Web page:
It is now clear that, similar to the description of Heyde syndrome in aortic stenosis, there are both hematologic and anatomic abnormalities at play in the specific pathophysiology of CF LVAD–associated GIB (11,12). Hematologically, numerous investigators, beginning with Geisen et al. in 2008 (6), have shown that rotary pumps create a nearly universal depletion of the high-molecular-weight multimers of von Willebrand factor (i.e., acquired von Willebrand factor deficiency) (6). This depletion is believed to result from the imposition of high shear stress on the blood elements while traversing the pump (13). Anatomically, as documented by Demirozu et al. (5) and others, most episodes of mucosal bleeding are caused by AVMs. The combination of these 2 pathological processes accounts for the excessive bleeding seen in patients during CF LVAD support because high-molecular-weight multimers are critical to hemostasis at areas of high flow such as AVMs (14). The unanswered question in this paradigm is “Why AVMs are so prevalent in subjects with CF LVADs?” There has been little progress in answering this question, largely because investigations have been stunted by the length (∼10 m) and accessibility of the GI tract.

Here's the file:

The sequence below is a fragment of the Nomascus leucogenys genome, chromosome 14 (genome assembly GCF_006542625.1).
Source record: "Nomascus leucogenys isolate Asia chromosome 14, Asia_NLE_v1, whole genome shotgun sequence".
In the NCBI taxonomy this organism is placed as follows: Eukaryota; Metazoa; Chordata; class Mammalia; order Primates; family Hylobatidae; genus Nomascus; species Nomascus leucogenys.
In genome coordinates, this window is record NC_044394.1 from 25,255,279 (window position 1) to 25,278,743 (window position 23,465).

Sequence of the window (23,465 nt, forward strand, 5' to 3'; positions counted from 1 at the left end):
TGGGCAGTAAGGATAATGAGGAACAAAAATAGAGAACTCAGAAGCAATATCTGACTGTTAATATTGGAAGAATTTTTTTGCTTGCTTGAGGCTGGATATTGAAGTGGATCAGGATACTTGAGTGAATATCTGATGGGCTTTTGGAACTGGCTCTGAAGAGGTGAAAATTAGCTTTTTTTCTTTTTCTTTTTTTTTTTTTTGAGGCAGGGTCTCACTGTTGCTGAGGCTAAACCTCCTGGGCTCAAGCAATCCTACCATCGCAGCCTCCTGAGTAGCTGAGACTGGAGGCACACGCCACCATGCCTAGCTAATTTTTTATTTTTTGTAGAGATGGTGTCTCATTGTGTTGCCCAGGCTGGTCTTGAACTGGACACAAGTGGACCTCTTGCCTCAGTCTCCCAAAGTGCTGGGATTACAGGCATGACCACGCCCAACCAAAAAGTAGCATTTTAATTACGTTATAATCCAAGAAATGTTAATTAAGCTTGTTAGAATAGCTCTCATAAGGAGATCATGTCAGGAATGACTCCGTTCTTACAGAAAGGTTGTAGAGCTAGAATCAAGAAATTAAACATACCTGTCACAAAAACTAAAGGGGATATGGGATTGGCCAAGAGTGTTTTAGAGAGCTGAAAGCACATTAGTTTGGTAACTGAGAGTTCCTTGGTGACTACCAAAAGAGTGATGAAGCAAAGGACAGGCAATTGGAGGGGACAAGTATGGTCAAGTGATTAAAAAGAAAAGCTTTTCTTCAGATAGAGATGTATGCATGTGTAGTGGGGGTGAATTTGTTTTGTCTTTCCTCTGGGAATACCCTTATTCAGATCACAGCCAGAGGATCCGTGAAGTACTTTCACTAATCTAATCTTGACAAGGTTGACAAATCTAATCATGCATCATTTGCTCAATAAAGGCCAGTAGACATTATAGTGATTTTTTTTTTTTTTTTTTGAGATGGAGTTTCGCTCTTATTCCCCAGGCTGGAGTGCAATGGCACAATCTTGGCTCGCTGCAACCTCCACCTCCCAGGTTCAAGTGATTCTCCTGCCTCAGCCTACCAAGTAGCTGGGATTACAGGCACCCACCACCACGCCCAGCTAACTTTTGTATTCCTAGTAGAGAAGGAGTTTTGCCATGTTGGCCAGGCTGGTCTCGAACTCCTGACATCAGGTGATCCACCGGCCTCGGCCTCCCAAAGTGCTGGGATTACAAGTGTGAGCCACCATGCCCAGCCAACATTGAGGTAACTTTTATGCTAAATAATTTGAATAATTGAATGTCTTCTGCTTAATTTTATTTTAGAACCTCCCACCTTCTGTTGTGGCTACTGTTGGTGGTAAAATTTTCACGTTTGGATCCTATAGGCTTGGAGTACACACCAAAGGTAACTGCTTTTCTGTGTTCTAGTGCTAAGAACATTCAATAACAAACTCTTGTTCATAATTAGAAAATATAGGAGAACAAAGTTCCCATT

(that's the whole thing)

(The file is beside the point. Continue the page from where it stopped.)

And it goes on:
In search for a suitable surrogate for the mucosal surfaces of the GI tract, we systematically investigated the nasal mucosa in patients with CF LVADs, patients with HF, and normal controls. We found that 63% of the studied subjects with LVADs evidenced nasal HV. Although we refrained from using the histologically defined term “arteriovenous malformation,” the anatomic observation is identical to what is seen during GI endoscopy (Figure 5). This prevalence is much higher than the 20% HV rate noted in the group of normal controls (p = 0.018); however, it was surprisingly similar to the 57% HV rate in the HFrEF group (p = 0.623). This is an important observation and could imply that HF itself predisposes to mucosal vascular alterations then then become clinically relevant only after CF LVAD implantation. This suggestion is consistent with a 2-hit hypothesis that is commonly accepted in many other causes of GIB whereby acquired von Willebrand factor deficiency or another hematologic perturbation caused by the device provides the second hit (15).